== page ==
Why We're Giving Three Gender-Neutral Cheers For Unisex Cosmetics
The Debrief: There's a new wave of beauty brands championing unfussy, gender-neutral packaging
It’s almost Christmas, which means you’re three weeks away from adding yet another hideously over-perfumed toiletries kit to your collection, courtesy of your nan or the random aunt you only ever see during the holidays. It will, on the whole, smell like flowers tossed on a compost heap. The hand cream (there is ALWAYS a hand cream) has a strong whiff of stale baby powder. Oh, and the packaging is bright fuchsia and covered in flowers, of course. It’s enough to make Caitlin Moran weep: a gift box of smellies that says being a woman is all about pink and reeking of a swamp filled with dying roses.
But there’s a new breed of unisex cosmetics that are trying to shake things up. Don’t call it androgyny: this isn’t about boys’ products looking like girls’ or vice versa. It’s about truly gender-neutral beauty brands which cut out all the marketing bullshit – including all those extraneous pansies on the packaging.
It’s about truly gender-neutral beauty brands which cut out all the marketing bullshit – including all those extraneous pansies on the packaging.
Into The Gloss blogger Emily Weiss is one example. The appearance of her new skincare line, Glossier, might nod to girls with its strategic wash of pink – but the rest of the packaging is minimal and fuss-free. It looks like something your graphic designer boyfriend might use on the sly. Other brands like cult Aussie label Aesop have made their name on its effective unisex formulations, bottling its eco products in dark glass bottles with tasteful cream labels. And across the pond, Target has just picked up the S.W. Basics of Brooklyn line, which promises “no frills skincare” that work on both men and women.
But the new rise of genderless beauty isn't just confined for New York hipsters and Aussie skincare fiends. British label Sam Farmer is one local skincare brand that champions the unisex look. Set up by a stay-at-home dad turned cosmetic scientist, it's explicitly aimed at teenagers and young adult (although I know a few people in their late 20s and 30-somethings who also sneakily pick it up).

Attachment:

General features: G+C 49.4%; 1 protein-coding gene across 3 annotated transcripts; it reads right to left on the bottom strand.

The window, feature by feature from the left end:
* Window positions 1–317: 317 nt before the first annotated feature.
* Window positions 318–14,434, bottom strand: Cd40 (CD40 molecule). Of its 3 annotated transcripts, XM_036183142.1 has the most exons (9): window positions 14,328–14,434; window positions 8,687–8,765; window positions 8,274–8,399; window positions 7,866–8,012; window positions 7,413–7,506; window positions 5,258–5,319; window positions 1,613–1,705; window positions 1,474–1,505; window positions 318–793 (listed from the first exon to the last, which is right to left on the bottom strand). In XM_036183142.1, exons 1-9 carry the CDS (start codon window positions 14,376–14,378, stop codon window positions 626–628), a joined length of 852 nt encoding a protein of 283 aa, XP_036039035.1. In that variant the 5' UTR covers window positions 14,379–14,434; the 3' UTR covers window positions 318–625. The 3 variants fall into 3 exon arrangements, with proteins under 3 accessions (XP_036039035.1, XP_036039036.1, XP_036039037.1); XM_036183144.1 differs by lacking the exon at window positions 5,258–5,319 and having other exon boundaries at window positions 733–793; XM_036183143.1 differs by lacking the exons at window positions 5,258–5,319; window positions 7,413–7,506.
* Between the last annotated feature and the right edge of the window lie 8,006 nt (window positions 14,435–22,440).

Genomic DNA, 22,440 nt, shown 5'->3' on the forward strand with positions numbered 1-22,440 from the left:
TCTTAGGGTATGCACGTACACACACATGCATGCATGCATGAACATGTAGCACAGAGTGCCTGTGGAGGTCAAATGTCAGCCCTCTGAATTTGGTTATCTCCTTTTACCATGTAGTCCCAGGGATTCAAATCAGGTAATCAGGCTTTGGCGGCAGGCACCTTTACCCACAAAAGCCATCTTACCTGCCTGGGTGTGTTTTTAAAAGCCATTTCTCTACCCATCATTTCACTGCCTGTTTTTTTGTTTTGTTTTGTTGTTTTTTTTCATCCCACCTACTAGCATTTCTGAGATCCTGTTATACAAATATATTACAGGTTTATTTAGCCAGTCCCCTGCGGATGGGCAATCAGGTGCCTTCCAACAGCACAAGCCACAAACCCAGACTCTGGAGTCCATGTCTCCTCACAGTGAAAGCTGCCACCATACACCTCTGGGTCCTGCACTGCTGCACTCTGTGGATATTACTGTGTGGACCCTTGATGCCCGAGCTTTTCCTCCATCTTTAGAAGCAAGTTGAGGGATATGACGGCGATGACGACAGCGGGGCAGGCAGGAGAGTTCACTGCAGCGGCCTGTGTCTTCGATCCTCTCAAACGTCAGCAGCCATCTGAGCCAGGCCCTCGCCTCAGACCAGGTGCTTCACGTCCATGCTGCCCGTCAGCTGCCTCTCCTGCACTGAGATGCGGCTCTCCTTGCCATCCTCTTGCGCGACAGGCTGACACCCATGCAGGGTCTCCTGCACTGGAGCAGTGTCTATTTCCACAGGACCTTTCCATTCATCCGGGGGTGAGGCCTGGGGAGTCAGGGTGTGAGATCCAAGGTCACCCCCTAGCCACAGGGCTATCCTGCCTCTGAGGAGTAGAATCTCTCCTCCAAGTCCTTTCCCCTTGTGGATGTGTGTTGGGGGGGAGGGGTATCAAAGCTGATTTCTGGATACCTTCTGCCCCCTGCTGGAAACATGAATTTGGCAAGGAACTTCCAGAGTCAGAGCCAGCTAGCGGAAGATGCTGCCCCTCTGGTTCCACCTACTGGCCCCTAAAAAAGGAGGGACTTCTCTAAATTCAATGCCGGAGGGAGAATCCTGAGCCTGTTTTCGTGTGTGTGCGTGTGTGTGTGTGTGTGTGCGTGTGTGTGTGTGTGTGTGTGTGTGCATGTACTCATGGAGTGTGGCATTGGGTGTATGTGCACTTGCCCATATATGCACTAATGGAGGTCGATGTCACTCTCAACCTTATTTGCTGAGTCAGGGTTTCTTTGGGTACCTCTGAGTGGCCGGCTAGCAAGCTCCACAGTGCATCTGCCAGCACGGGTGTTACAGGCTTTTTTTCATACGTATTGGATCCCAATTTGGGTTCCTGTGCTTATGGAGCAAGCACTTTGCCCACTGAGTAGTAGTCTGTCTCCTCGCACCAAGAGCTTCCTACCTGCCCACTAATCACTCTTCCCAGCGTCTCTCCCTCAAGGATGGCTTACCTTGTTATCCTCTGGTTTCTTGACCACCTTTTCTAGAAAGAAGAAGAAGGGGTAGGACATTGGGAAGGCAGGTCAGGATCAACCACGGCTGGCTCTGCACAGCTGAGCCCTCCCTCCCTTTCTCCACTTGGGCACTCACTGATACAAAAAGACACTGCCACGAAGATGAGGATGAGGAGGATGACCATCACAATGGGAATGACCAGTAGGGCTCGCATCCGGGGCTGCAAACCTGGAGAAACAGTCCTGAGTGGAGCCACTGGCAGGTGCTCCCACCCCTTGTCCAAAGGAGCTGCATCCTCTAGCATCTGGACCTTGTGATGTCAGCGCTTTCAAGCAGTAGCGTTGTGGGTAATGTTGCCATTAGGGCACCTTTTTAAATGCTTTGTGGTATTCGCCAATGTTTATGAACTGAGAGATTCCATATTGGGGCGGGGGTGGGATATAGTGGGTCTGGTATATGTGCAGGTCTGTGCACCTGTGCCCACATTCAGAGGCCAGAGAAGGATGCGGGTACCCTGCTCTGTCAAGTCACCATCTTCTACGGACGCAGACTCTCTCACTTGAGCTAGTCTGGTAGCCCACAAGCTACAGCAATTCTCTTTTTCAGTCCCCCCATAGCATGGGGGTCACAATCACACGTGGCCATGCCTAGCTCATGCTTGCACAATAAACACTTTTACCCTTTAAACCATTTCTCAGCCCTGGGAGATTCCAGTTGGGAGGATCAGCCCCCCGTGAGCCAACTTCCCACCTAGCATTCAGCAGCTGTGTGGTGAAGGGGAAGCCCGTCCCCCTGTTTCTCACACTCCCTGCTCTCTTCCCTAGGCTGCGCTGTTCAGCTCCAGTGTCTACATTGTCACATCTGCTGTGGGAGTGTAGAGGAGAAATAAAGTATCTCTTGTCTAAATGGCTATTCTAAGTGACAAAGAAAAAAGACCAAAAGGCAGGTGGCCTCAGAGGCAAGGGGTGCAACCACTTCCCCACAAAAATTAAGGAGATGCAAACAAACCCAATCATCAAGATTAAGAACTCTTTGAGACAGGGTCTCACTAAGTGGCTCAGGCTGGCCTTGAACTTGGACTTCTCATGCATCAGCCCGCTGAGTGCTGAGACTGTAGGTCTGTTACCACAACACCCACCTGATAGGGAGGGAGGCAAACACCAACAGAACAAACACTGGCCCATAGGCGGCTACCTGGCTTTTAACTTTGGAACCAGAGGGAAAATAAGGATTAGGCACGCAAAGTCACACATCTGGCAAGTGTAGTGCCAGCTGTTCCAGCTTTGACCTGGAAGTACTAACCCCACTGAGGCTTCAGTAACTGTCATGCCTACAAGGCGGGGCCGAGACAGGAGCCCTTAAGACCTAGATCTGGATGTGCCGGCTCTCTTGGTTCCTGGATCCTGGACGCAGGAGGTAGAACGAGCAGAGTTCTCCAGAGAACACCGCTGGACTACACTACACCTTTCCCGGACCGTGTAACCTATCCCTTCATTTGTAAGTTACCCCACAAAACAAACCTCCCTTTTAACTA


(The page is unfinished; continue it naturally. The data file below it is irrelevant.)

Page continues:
Sam, whose line has just launched this year, says that he was inspired to create a unisex beauty line after finding himself in despair in the toiletries aisle. ‘My daughter was just reaching puberty and said, “Can you just grab me some deodorant?”’ he told me. ‘I went to the shop and went to the girls aisle for personal care. My daughter's Barbie days were long gone, but everything was still all sparkles and hearts and flowers – with the sinister addition of names like Minx, Tease and Be Sinful. She's 12. She just wants a deodorant!’
Things weren't much better in the boy's section, where everything was blue, grey or black and named Adrenaline, Control and Power. ‘It really hit home with me,’ Sam says. ‘I've always brought my kids up to be equals and to treat each other as equals. But right at the age where they are most vulnerable, the industry splits them into what a boy should do and what a girl should do.’
Enraged by the discovery, he went home and promptly enrolled in a diploma course for cosmetic science. Three years later, his eponymous label is now stocked in Space NK, with plans to expand to the States in 2015. Sam Farmer does face wash, shampoo, conditioner, body wash and deodorant, all without a hint of sparkles, flowers or Adrenaline-themed marketing.
It is, he says, the ‘sexual stereotyping’ that has him riled. ‘For young people, skin and hair have essentially the same structure,’ he argues. ‘There are very slight molecular differences, but personal care formulations don’t work on a molecular level when you’re washing your hair. Shampoo doesn’t differentiate between girl hair and boy hair when it’s on your head. It’s irrelevant.’
While male and female skin may develop different needs over time, many skin and bodycare products are perfectly capable of working on both, as anybody whose male housemate has nicked their face wash can attest. In fact, sometimes male equivalents of female products – like shaving foam – can be just as effective and cheaper.
Male equivalents of female products can be just as effective and cheaper.
Of course, there’s nothing wrong with using girly, uber-femme cosmetics, especially if that’s what floats your lilac-scented boat. But, as Sam argues, it’s the lack of choice and ‘sexual stereotyping’ that has riled. ‘I object to that,’ he says. ‘I’ve hopefully given people an alternative – that’s what I’m about.’
Options: that’s what most unisex brands are essentially about. For a long while, women who hated their cosmetics divided along pink’n’blue gender lines didn’t have much to pick from. But now there’s a bigger chance that you can find something that does appeal. And just in time for Christmas, too.
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